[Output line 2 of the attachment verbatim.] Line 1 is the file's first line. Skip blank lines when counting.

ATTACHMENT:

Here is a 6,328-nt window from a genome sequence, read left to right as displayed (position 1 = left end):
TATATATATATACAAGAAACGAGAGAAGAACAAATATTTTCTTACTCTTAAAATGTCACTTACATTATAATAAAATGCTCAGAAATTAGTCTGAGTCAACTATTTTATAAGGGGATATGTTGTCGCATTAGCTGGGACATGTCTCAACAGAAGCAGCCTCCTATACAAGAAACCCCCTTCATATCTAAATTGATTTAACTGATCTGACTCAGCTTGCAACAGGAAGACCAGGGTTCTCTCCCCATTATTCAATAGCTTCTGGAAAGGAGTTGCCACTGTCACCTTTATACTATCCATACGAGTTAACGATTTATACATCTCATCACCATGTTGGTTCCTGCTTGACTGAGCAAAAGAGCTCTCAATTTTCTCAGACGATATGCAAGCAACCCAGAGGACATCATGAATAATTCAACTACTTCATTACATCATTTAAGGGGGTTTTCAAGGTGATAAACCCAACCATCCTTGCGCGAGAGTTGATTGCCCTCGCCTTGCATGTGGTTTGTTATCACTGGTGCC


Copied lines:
TATATATATATACAAGAAACGAGAGAAGAACAAATATTTTCTTACTCTTAAAATGTCACTTACATTATAATAAAATGCTCAGAAATTAGTCTGAGTCAACTATTTTATAAGGGGATATGTTGTCGCATTAGCTGGGACATGTCTCAACAGAAGCAGCCTCCTATACAAGAAACCCCCTTCATATCTAAATTGATTTAACTGATCTGACTCAGCTTGCAACAGGAAGACCAGGGTTCTCTCCCCATTATTCAATAGCTTCTGGAAAGGAGTTGCCACTGTCACCTTTATACTATCCATACGAGTTAACGATTTATACATCTCATCACCATGTTGGTTCCTGCTTGACTGAGCAAAAGAGCTCTCAATTTTCTCAGACGATATGCAAGCAACCCAGAGGACATCATGAATAATTCAACTACTTCATTACATCATTTAAGGGGGTTTTCAAGGTGATAAACCCAACCATCCTTGCGCGAGAGTTGATTGCCCTCGCCTTGCATGTGGTTTGTTATCACTGGTGCC